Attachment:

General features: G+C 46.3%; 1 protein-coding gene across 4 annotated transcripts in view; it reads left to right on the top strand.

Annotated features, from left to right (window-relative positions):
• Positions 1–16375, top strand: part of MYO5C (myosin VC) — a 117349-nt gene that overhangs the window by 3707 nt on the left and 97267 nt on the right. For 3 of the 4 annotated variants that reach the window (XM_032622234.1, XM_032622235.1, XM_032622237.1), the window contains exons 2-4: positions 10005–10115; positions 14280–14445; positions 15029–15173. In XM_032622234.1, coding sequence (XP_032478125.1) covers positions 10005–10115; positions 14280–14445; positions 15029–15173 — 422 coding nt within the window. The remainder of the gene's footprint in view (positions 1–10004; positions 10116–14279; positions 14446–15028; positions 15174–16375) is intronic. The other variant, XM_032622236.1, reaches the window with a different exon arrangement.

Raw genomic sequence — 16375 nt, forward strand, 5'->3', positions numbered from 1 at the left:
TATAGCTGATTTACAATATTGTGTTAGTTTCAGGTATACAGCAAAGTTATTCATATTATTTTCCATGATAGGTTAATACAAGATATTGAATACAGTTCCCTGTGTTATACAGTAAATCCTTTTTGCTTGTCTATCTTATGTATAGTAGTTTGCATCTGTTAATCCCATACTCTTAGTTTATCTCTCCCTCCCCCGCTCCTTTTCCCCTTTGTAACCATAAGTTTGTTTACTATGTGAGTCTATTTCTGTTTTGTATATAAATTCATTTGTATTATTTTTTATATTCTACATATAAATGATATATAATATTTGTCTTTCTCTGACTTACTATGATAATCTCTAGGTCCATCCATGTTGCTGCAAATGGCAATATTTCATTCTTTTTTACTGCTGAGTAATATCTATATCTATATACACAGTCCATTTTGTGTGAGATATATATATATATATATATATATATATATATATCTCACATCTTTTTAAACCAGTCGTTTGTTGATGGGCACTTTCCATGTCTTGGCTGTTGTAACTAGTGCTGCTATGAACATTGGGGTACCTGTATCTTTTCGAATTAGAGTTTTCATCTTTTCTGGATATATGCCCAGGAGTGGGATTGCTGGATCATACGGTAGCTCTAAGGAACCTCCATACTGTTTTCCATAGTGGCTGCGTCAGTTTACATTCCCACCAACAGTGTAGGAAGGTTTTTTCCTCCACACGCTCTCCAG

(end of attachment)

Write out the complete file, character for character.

General features: G+C 46.3%; 1 protein-coding gene across 4 annotated transcripts in view; it reads left to right on the top strand.

Annotated features, from left to right (window-relative positions):
• Positions 1–16375, top strand: part of MYO5C (myosin VC) — a 117349-nt gene that overhangs the window by 3707 nt on the left and 97267 nt on the right. For 3 of the 4 annotated variants that reach the window (XM_032622234.1, XM_032622235.1, XM_032622237.1), the window contains exons 2-4: positions 10005–10115; positions 14280–14445; positions 15029–15173. In XM_032622234.1, coding sequence (XP_032478125.1) covers positions 10005–10115; positions 14280–14445; positions 15029–15173 — 422 coding nt within the window. The remainder of the gene's footprint in view (positions 1–10004; positions 10116–14279; positions 14446–15028; positions 15174–16375) is intronic. The other variant, XM_032622236.1, reaches the window with a different exon arrangement.

Raw genomic sequence — 16375 nt, forward strand, 5'->3', positions numbered from 1 at the left:
TATAGCTGATTTACAATATTGTGTTAGTTTCAGGTATACAGCAAAGTTATTCATATTATTTTCCATGATAGGTTAATACAAGATATTGAATACAGTTCCCTGTGTTATACAGTAAATCCTTTTTGCTTGTCTATCTTATGTATAGTAGTTTGCATCTGTTAATCCCATACTCTTAGTTTATCTCTCCCTCCCCCGCTCCTTTTCCCCTTTGTAACCATAAGTTTGTTTACTATGTGAGTCTATTTCTGTTTTGTATATAAATTCATTTGTATTATTTTTTATATTCTACATATAAATGATATATAATATTTGTCTTTCTCTGACTTACTATGATAATCTCTAGGTCCATCCATGTTGCTGCAAATGGCAATATTTCATTCTTTTTTACTGCTGAGTAATATCTATATCTATATACACAGTCCATTTTGTGTGAGATATATATATATATATATATATATATATATATATCTCACATCTTTTTAAACCAGTCGTTTGTTGATGGGCACTTTCCATGTCTTGGCTGTTGTAACTAGTGCTGCTATGAACATTGGGGTACCTGTATCTTTTCGAATTAGAGTTTTCATCTTTTCTGGATATATGCCCAGGAGTGGGATTGCTGGATCATACGGTAGCTCTAAGGAACCTCCATACTGTTTTCCATAGTGGCTGCGTCAGTTTACATTCCCACCAACAGTGTAGGAAGGTTTTTTCCTCCACACGCTCTCCAG